“All of these systems will significantly increase the bandwidth available to command posts as well as to individual users, while reducing many of the Ethernet cables and allowing them to roam wirelessly,” Swanson said. “The Increment 1 program office is demonstrating a number of these capabilities using the 86th Expeditionary Signal Battalion located at Fort Bliss.”

Increment 3 also had a couple demonstrations at NIE 14.2. One involved the Conditions Based Maintenance Plus (CBM+) capability to improve equipment readiness and preventive maintenance. The benefit of CBM+ is the ability to push network status data to the Command Post of the Future, allowing the Signal Soldier to share top-level network status with a commander and other staff members in near-real time. Another Increment 3 demo is a follow-on to the 14.1 transport convergence effort, but this time a realistic representative intelligence network load was placed on the WIN-T network to assess the ability of the WIN-T backbone to support both mission command and intelligence on a shared network.

At NIE 15.1 in October and November 2014, Increment 2 is scheduled for Follow-on Operational Test & Evaluation 2, whose purpose is to evaluate a few areas that were assessed as not effective or suitable during previous operational tests. The three focus areas are: to continue to improve the reliability of the PoPs and SNEs; significantly reduce the startup/shutdown times of the PoPs and SNEs; and significantly improve the CNR user interface.

Aerial layer on hold

Though Increment 3 will ultimately improve throughput for line-of-sight and beyond-line-of-sight transmissions through the development of the Highband Networking Waveform (HNW), Swanson said that fiscal realities have forced a delay of the Increment 3 aerial layer.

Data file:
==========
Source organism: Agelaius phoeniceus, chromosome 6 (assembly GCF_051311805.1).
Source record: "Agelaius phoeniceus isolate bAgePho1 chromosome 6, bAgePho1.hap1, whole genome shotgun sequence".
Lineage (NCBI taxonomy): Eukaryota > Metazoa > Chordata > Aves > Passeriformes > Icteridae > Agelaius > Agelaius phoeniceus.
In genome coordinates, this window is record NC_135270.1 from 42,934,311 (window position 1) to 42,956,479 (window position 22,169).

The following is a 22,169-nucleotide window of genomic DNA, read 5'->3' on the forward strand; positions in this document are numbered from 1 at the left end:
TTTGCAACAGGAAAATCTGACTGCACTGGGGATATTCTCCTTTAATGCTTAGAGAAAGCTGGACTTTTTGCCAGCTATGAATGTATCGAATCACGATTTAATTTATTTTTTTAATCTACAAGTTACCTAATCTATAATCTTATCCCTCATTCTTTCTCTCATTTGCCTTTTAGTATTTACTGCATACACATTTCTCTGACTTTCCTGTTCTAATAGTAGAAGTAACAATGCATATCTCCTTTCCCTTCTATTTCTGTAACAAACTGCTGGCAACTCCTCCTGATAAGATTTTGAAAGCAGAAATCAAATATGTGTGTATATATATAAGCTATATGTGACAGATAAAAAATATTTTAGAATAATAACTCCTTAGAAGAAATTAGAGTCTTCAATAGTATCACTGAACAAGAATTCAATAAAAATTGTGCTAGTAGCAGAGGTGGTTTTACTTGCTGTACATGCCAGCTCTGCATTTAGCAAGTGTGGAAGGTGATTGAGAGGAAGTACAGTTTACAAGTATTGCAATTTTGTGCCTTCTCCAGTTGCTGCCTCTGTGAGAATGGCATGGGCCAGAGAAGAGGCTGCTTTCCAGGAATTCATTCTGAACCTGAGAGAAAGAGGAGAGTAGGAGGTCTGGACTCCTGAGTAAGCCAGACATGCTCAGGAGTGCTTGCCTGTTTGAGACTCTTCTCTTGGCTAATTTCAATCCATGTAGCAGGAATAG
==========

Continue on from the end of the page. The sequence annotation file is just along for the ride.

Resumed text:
“The air tier and WIN-T Communication Payload, which is part of the Increment 3 program, is being deferred,” he said. “Both the Increment 1 and Increment 2 programs are stand-alone communications networks and architectures that contain both a terrestrial and celestial tier. The Increment 3 air tier adds capacity, reliability and lessened dependence on satellite communications. The Army values the capabilities that the air tier will bring, and will pursue in another program sometime in the future.”

Increment 3 is focusing on the development of Network Operations (NetOps) capabilities and upgrades to both the LOS NCW and the BLOS HNW. NetOps is a suite of tools that allows a unit’s S6/G6 communications soldiers to plan, configure, initiate, manage, monitor, control and defend the network. Although developed by Increment 3, the NetOps capabilities will be procured and inserted into both Increment 1 and Increment 2 units, providing all WIN-T units with a common suite of NetOps tools that increases interoperability.

“The new NCW will significantly increase BLOS capacity while using the same hardware modem that both Increment 2 and Increment 1B are fielding,” Swanson said. “The new HNW will undergo an over-the-air demonstration and then be placed into the Joint Tactical Network Center repository for potential use by other Army and OSD programs.”

General Dynamics’ Marzilli said the Army believes the aerial layer is still a valid requirement but has “put it on the back burner” in order to focus on NetOps. “What you’re seeing are the natural adjustments,” he said. “The Army is coming down from two theaters of war after 12 years of being engaged in a fight. And, so, they’re coming back to home station and figuring out how they’re going to reconstitute the force structure.”